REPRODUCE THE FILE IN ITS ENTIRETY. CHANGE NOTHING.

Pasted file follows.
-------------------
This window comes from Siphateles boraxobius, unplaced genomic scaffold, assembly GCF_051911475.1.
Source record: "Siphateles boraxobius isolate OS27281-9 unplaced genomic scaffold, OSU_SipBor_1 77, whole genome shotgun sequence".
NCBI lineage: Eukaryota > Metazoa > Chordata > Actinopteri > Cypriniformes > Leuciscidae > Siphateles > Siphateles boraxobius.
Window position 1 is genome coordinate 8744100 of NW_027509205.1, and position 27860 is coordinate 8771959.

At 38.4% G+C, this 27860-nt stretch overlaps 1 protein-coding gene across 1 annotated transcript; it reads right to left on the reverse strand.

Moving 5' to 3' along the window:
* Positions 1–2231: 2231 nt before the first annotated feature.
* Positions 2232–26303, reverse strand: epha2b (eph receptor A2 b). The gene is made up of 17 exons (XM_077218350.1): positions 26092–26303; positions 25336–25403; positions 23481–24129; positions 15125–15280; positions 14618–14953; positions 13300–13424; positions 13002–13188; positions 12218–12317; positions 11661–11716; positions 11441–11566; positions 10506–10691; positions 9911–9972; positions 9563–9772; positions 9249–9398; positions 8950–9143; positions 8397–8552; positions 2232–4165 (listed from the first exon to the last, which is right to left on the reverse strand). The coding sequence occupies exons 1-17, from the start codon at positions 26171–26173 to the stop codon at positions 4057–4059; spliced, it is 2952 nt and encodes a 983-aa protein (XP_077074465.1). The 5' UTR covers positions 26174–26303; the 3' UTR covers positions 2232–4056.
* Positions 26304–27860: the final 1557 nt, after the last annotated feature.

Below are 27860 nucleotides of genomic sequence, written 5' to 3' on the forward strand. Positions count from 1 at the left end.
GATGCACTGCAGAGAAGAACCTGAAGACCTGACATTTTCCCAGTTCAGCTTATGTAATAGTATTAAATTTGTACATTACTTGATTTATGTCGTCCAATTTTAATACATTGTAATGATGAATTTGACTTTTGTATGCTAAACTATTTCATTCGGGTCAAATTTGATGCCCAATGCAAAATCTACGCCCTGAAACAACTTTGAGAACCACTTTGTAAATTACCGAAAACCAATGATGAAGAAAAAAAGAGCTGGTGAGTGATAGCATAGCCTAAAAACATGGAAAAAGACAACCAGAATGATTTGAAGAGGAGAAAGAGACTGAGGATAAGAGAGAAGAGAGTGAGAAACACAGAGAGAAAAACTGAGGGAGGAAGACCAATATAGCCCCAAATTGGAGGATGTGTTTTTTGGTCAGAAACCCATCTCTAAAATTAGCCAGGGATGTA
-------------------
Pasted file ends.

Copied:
This window comes from Siphateles boraxobius, unplaced genomic scaffold, assembly GCF_051911475.1.
Source record: "Siphateles boraxobius isolate OS27281-9 unplaced genomic scaffold, OSU_SipBor_1 77, whole genome shotgun sequence".
NCBI lineage: Eukaryota > Metazoa > Chordata > Actinopteri > Cypriniformes > Leuciscidae > Siphateles > Siphateles boraxobius.
Window position 1 is genome coordinate 8744100 of NW_027509205.1, and position 27860 is coordinate 8771959.

At 38.4% G+C, this 27860-nt stretch overlaps 1 protein-coding gene across 1 annotated transcript; it reads right to left on the reverse strand.

Moving 5' to 3' along the window:
* Positions 1–2231: 2231 nt before the first annotated feature.
* Positions 2232–26303, reverse strand: epha2b (eph receptor A2 b). The gene is made up of 17 exons (XM_077218350.1): positions 26092–26303; positions 25336–25403; positions 23481–24129; positions 15125–15280; positions 14618–14953; positions 13300–13424; positions 13002–13188; positions 12218–12317; positions 11661–11716; positions 11441–11566; positions 10506–10691; positions 9911–9972; positions 9563–9772; positions 9249–9398; positions 8950–9143; positions 8397–8552; positions 2232–4165 (listed from the first exon to the last, which is right to left on the reverse strand). The coding sequence occupies exons 1-17, from the start codon at positions 26171–26173 to the stop codon at positions 4057–4059; spliced, it is 2952 nt and encodes a 983-aa protein (XP_077074465.1). The 5' UTR covers positions 26174–26303; the 3' UTR covers positions 2232–4056.
* Positions 26304–27860: the final 1557 nt, after the last annotated feature.

Below are 27860 nucleotides of genomic sequence, written 5' to 3' on the forward strand. Positions count from 1 at the left end.
GATGCACTGCAGAGAAGAACCTGAAGACCTGACATTTTCCCAGTTCAGCTTATGTAATAGTATTAAATTTGTACATTACTTGATTTATGTCGTCCAATTTTAATACATTGTAATGATGAATTTGACTTTTGTATGCTAAACTATTTCATTCGGGTCAAATTTGATGCCCAATGCAAAATCTACGCCCTGAAACAACTTTGAGAACCACTTTGTAAATTACCGAAAACCAATGATGAAGAAAAAAAGAGCTGGTGAGTGATAGCATAGCCTAAAAACATGGAAAAAGACAACCAGAATGATTTGAAGAGGAGAAAGAGACTGAGGATAAGAGAGAAGAGAGTGAGAAACACAGAGAGAAAAACTGAGGGAGGAAGACCAATATAGCCCCAAATTGGAGGATGTGTTTTTTGGTCAGAAACCCATCTCTAAAATTAGCCAGGGATGTA